By: Ted Dabrowski and Beth Feeley

The Wilmette Village Board is voting for a second time on a Cook County ordinance that mandates higher minimum wages and more sick leave days on Wilmette businesses. Here’s a summary of what it’s all about and why it’s a bad idea for Wilmette businesses and their workers:

What is the minimum wage/sick leave controversy about? The Wilmette Village Board is voting for a second time on a Cook County ordinance that mandates higher minimum wages and more sick leave days on Wilmette businesses.

The Board already rejected the mandate once on June 27, 2017, opting out of the county ordinance. The board is now doing a revote, as it said it would last year. The board originally questioned the legal authority of Cook County to impose these mandates and wanted more time to study the issue.

What are the Cook County mandates? The mandate requires the $8.25 minimum wage for Wilmette’s private sector businesses to rise as follows: to $11 in July 2018 and then by $1 each year until it reaches $13 an hour in 2020. The hikes represent a 58 percent wage increase over just two years. After that, the yearly minimum wage would rise automatically with inflation. The ordinance also imposes a minimum number of sick days for employees.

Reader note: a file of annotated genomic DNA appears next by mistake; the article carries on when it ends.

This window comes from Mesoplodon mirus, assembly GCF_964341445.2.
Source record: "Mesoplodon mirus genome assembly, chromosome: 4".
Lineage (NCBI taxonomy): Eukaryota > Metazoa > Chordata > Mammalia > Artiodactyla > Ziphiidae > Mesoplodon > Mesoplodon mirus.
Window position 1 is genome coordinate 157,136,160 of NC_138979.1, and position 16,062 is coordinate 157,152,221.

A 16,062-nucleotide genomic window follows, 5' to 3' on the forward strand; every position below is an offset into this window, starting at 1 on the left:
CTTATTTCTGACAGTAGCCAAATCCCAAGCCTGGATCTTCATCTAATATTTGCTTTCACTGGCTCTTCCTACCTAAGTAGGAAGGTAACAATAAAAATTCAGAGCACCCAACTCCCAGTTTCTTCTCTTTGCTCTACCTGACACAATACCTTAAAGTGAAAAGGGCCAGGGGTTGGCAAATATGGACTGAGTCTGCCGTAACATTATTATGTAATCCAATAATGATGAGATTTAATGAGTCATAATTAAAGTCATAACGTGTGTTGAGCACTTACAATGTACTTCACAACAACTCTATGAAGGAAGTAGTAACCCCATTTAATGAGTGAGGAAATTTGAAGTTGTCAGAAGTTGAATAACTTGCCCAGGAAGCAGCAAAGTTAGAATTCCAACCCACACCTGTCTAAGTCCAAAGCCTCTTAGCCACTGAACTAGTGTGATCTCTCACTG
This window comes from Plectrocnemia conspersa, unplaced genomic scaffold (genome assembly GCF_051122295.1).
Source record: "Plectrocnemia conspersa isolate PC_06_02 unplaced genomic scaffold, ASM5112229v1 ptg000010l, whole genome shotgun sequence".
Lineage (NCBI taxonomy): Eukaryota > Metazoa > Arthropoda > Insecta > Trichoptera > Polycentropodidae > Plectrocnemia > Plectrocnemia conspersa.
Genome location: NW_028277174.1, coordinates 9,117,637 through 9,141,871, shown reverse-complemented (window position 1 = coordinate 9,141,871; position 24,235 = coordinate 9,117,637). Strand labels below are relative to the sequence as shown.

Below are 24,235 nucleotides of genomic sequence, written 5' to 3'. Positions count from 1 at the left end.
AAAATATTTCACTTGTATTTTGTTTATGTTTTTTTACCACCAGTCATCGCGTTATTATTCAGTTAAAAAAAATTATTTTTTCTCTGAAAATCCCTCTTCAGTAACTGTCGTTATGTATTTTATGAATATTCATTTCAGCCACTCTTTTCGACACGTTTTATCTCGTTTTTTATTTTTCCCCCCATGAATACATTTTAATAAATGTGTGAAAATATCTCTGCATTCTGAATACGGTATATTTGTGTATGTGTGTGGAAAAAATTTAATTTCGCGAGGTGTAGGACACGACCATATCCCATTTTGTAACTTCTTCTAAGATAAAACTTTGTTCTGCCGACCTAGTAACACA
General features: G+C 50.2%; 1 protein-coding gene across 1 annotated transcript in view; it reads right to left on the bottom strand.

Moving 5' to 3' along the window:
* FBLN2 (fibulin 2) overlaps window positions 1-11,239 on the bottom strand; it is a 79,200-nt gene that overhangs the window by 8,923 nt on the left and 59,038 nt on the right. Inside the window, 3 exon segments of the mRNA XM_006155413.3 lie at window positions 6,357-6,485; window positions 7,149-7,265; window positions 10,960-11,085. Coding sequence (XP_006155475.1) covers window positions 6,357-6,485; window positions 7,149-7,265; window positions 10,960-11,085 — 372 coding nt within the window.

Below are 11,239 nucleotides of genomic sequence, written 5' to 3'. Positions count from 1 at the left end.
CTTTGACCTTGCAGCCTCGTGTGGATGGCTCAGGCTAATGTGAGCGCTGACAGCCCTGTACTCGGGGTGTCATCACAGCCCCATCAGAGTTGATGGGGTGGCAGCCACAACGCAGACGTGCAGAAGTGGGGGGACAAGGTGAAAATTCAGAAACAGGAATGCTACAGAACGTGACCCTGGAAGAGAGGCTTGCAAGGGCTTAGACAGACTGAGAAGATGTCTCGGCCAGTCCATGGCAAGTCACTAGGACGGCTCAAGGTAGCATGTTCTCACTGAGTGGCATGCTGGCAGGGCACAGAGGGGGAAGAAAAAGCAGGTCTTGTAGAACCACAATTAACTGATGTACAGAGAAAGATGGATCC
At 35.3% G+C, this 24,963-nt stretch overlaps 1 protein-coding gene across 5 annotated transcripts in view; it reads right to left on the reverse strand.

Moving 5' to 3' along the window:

The ordinances come with more than 80-pages of rules and regulations that Wilmette businesses must follow.

Why is this vote controversial for Wilmette? By opting into the ordinance now, Wilmette would create an uneven playing field for its local businesses and workers. That’s because more than 80 percent of Cook County communities have already rejected the mandates, including nextdoor neighbor Glenview. If Wilmette adopts the ordinance, it will cost businesses more than in all those other communities.

To understand why that’s a problem, consider the case of Cook County’s failed soda tax hike. The tax had a real, pronounced negative impact on Cook County businesses as consumers went right over the border to shop.

Wouldn’t a higher minimum wage guarantee more money for all workers? Forcing higher minimum wages might benefit some workers, but higher costs and increased regulations on small businesses can mean other workers lose hours, benefits and even their jobs.

Some businesses may even be forced to close. Retail margins are very thin and when the economy weakens or as internet and big-box pressure increases, small businesses run the risk of closure. And that means fewer jobs.

Additionally, these mandates create “barriers to entry” for new businesses and entrepreneurs before they even get started. Bottom-line, more costly mandates from Cook County can only threaten Wilmette’s downtown and its workers.  

Isn’t Wilmette’s business community healthy? Wall Street may be doing well, but running small businesses, especially retail, is very tough.  

Even in a thriving national economy, Wilmette has many empty storefronts. With the loss of Carson’s in Edens Plaza and the Jaguar dealership, plus increased pressure from online shopping, Wilmette businesses need measures that help them, not squeeze them further. Fewer businesses mean fewer jobs.

And don’t expect the economic growth to last forever. A recession will eventually come, putting even more pressure on Wilmette businesses.